I don't know if I can provide a good answer to the question posed by the title. On one hand, voting is certainly one of the rights and responsibilities of citizenship, and citizenship only. On the other, it doesn't seem crazy to me think that people who pay taxes and live in a city should be able to have a say in how those taxes are used in that city.
One cannot stop there however; there also other complications inherent in the question. One side of the debate can make claims, in many cases justified, that allowing non-citizens to vote is really just a shameless vote grab. It is also fair to ask where the freedom to vote will end. In state-wide elections? Nationally?
The other side, again, in some cases justified, can claim vaguely nationalist or racist undertones in the rhetoric of those who are against the vote for non-citizens. Who has had the right to vote has also changed over time, that side would rightly say, and in saying so could point to times when property ownership, race, and sex were more important in the law's eyes than equality. Perhaps this is just the next step in that, to date, virtuous cycle they might say.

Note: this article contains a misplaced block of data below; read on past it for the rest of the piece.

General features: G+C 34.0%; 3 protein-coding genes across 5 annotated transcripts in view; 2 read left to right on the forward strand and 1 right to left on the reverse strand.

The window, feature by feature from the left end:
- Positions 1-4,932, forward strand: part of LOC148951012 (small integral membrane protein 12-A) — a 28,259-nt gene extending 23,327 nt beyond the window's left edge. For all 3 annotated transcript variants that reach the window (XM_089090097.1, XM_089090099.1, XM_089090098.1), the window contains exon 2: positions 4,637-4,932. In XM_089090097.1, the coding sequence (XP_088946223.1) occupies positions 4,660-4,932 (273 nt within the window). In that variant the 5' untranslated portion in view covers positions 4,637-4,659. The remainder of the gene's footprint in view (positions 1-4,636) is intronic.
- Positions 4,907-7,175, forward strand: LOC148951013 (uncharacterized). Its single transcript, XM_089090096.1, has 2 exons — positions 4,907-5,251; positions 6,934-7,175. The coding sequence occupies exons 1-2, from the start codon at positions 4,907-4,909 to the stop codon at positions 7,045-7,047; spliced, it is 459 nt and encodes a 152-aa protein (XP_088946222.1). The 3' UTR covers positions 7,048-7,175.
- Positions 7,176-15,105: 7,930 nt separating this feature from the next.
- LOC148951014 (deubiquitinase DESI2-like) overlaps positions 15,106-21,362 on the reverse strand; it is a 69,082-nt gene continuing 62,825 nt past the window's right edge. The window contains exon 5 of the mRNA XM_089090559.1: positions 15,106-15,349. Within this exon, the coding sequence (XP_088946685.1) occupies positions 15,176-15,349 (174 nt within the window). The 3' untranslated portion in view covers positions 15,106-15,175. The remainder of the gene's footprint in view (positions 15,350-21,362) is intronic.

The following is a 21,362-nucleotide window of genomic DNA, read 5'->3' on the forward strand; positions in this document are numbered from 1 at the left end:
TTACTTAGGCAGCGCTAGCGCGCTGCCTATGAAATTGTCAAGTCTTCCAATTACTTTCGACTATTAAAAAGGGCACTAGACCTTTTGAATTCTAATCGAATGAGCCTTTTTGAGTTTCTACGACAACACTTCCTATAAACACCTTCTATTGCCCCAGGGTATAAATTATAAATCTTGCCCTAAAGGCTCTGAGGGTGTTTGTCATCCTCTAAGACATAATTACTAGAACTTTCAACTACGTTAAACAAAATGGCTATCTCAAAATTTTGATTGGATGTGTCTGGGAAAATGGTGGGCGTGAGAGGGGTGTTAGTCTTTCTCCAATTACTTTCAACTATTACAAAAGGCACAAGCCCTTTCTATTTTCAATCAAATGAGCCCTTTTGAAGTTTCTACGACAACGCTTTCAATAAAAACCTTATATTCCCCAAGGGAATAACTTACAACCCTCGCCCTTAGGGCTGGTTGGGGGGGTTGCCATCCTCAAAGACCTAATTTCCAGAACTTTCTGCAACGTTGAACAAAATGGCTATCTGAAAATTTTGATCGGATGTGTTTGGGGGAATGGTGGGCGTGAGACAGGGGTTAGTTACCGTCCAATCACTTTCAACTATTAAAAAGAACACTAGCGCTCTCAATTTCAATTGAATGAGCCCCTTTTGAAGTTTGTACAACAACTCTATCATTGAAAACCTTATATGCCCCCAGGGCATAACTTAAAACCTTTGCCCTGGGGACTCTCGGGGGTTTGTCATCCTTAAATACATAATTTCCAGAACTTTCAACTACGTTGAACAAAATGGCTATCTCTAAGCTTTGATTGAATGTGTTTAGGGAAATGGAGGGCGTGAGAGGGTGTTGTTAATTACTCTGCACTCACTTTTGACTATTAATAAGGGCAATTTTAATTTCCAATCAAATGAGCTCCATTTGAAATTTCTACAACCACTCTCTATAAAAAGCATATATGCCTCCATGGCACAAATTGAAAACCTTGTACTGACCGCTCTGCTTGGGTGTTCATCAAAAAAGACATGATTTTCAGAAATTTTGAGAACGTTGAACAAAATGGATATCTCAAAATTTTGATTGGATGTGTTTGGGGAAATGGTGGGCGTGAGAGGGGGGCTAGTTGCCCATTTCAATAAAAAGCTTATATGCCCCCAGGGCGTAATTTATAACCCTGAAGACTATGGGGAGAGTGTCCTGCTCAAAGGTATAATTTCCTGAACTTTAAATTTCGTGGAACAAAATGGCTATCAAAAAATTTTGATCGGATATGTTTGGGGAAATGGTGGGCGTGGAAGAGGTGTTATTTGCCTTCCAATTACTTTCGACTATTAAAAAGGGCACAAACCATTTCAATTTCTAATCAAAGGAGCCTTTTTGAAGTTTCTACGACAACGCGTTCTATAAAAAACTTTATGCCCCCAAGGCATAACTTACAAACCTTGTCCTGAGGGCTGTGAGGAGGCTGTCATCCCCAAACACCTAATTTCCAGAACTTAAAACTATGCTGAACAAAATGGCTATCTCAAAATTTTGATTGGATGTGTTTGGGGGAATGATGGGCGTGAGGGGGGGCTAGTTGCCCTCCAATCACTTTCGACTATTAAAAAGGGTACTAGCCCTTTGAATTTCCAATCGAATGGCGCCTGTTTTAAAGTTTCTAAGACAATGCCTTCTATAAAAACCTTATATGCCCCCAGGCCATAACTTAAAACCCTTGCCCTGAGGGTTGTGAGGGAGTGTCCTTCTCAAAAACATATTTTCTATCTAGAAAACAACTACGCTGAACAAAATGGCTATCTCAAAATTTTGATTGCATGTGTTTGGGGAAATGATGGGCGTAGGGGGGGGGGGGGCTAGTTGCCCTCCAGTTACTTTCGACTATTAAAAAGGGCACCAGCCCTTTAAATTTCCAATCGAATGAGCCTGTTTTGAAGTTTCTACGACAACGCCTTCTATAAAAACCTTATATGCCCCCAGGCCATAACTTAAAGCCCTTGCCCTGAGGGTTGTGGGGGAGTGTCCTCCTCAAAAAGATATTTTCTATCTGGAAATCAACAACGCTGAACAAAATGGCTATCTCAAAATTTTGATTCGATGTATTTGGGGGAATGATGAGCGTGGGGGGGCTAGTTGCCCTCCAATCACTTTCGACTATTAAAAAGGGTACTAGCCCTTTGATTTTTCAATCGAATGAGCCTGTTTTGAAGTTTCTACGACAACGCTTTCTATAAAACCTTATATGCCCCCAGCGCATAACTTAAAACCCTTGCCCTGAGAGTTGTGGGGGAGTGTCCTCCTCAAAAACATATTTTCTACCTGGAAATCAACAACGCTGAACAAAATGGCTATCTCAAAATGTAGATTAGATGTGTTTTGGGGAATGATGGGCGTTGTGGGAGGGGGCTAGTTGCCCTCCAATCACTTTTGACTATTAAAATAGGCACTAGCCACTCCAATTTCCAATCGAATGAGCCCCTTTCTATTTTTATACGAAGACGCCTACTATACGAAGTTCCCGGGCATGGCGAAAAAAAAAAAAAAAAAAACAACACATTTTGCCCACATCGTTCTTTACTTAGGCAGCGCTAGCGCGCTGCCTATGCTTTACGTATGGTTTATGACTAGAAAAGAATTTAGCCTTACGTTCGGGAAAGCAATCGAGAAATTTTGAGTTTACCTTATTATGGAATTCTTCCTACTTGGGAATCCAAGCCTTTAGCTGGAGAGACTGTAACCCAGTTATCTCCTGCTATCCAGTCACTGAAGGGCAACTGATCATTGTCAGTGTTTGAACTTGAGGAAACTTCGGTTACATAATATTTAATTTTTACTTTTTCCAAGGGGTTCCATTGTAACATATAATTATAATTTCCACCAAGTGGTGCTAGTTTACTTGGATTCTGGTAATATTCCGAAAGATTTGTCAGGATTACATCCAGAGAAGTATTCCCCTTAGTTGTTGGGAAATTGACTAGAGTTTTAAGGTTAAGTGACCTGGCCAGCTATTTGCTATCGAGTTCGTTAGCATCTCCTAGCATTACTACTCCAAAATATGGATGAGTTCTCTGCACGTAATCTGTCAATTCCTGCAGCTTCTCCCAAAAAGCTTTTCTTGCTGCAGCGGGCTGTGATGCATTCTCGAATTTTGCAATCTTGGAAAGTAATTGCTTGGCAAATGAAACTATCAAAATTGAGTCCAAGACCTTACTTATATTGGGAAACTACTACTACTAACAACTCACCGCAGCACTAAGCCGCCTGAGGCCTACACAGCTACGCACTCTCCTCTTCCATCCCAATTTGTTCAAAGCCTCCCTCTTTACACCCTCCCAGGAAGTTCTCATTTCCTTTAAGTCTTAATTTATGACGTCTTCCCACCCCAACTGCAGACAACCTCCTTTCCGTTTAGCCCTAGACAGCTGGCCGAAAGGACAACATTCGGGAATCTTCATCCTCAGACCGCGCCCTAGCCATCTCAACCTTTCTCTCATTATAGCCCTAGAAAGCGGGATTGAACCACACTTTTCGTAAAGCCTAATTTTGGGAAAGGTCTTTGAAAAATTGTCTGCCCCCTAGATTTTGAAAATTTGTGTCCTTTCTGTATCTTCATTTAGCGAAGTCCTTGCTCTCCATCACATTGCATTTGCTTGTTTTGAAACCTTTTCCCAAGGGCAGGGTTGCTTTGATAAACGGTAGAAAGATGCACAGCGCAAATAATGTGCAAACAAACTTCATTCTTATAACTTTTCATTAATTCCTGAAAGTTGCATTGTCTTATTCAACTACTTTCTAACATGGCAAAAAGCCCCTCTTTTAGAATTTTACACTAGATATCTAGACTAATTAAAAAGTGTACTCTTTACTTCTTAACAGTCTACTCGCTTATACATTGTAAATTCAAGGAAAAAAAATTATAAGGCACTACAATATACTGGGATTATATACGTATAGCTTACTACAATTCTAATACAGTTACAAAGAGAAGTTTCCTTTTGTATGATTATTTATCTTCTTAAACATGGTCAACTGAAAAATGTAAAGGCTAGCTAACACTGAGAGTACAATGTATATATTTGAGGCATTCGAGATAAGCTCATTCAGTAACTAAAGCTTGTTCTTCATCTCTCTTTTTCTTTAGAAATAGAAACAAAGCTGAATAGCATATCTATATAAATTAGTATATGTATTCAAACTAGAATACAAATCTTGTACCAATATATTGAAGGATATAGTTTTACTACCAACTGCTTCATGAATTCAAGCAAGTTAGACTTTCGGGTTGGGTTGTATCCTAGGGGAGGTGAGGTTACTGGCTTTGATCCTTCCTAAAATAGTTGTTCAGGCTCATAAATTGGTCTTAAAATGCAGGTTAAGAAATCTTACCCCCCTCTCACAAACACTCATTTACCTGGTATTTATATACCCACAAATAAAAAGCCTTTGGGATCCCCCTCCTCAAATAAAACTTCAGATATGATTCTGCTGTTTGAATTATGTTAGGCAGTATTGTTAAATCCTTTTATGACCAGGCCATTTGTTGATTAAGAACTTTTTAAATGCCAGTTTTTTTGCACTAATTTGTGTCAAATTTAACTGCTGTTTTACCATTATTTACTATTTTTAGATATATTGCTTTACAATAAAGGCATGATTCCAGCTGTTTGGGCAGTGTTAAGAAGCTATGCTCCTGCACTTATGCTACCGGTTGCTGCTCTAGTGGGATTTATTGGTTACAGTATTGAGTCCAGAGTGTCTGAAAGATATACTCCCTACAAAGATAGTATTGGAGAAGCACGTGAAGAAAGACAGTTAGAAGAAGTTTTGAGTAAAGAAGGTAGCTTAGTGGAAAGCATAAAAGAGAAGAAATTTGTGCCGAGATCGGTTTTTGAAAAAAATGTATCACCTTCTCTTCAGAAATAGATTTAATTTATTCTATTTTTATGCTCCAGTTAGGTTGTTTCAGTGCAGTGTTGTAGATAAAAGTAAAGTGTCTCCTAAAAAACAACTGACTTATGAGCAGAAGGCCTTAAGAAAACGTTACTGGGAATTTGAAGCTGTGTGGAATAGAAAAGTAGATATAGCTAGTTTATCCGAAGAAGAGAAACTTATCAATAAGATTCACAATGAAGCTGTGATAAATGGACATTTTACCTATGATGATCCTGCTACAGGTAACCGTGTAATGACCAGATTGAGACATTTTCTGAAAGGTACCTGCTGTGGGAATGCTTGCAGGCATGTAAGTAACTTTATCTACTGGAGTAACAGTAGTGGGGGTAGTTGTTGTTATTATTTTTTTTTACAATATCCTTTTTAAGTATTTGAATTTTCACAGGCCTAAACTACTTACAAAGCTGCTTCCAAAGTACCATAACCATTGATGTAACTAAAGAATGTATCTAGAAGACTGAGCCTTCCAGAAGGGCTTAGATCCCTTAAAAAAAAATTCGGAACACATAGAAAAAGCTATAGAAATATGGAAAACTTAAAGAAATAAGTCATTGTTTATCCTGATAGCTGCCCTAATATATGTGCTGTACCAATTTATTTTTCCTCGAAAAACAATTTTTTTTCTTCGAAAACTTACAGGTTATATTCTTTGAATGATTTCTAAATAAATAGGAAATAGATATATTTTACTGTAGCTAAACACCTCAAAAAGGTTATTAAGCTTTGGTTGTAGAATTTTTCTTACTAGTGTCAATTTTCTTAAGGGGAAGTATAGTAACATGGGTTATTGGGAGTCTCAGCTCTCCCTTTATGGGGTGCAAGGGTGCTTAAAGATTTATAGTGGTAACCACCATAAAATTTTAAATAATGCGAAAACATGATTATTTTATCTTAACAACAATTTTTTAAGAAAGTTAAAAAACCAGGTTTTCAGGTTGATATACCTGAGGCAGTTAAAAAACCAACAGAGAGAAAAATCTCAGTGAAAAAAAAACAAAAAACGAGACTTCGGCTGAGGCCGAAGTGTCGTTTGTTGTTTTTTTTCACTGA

There are also broader questions on immigration policy, states rights issues (could states be forced to allow non-citizens to vote?) and fairness questions implicated in this conversation. One could even go to the other end of the spectrum and ask whether those who, in many cases, don't take advantage of the rights they do have to vote, have the right to tell others they cannot. All of these questions and topics are relevant, and this happens to be one of those situations where I can see some sense in just about all of them.
In any case, with the recent news that New York City is considering allowing non-US citizens to vote in local elections, it should be expected that this debate will be making its way to the forefront on the nightly news entertainment programs very soon. It should also be expected that the talking points about the topic will be expressed a bit more forcefully, unobjectively and venom-filled than they are above. I think it is safe to say that no one, citizen or not, will benefit from that...